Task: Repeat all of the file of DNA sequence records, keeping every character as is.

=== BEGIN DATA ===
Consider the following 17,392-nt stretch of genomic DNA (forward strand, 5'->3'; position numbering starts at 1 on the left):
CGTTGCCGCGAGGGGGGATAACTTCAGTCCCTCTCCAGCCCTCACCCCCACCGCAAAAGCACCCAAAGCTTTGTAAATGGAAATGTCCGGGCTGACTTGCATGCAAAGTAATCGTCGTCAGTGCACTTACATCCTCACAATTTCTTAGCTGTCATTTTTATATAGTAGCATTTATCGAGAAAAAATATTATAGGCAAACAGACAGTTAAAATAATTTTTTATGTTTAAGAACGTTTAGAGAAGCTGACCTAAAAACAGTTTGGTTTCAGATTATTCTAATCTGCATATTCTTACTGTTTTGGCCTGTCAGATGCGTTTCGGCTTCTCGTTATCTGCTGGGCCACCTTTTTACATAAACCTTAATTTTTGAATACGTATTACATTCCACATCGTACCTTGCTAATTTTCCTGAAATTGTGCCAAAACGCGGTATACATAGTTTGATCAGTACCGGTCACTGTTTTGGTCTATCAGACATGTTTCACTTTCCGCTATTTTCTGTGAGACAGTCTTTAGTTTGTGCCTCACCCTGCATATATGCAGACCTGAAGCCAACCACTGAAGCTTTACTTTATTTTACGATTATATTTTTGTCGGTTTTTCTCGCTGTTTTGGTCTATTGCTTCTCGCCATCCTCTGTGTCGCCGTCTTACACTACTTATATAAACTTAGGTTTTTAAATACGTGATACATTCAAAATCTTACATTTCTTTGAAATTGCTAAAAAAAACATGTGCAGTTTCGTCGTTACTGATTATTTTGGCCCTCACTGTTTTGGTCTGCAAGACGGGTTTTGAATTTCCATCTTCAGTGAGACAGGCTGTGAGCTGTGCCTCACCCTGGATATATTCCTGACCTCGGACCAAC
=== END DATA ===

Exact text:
Consider the following 17,392-nt stretch of genomic DNA (forward strand, 5'->3'; position numbering starts at 1 on the left):
CGTTGCCGCGAGGGGGGATAACTTCAGTCCCTCTCCAGCCCTCACCCCCACCGCAAAAGCACCCAAAGCTTTGTAAATGGAAATGTCCGGGCTGACTTGCATGCAAAGTAATCGTCGTCAGTGCACTTACATCCTCACAATTTCTTAGCTGTCATTTTTATATAGTAGCATTTATCGAGAAAAAATATTATAGGCAAACAGACAGTTAAAATAATTTTTTATGTTTAAGAACGTTTAGAGAAGCTGACCTAAAAACAGTTTGGTTTCAGATTATTCTAATCTGCATATTCTTACTGTTTTGGCCTGTCAGATGCGTTTCGGCTTCTCGTTATCTGCTGGGCCACCTTTTTACATAAACCTTAATTTTTGAATACGTATTACATTCCACATCGTACCTTGCTAATTTTCCTGAAATTGTGCCAAAACGCGGTATACATAGTTTGATCAGTACCGGTCACTGTTTTGGTCTATCAGACATGTTTCACTTTCCGCTATTTTCTGTGAGACAGTCTTTAGTTTGTGCCTCACCCTGCATATATGCAGACCTGAAGCCAACCACTGAAGCTTTACTTTATTTTACGATTATATTTTTGTCGGTTTTTCTCGCTGTTTTGGTCTATTGCTTCTCGCCATCCTCTGTGTCGCCGTCTTACACTACTTATATAAACTTAGGTTTTTAAATACGTGATACATTCAAAATCTTACATTTCTTTGAAATTGCTAAAAAAAACATGTGCAGTTTCGTCGTTACTGATTATTTTGGCCCTCACTGTTTTGGTCTGCAAGACGGGTTTTGAATTTCCATCTTCAGTGAGACAGGCTGTGAGCTGTGCCTCACCCTGGATATATTCCTGACCTCGGACCAAC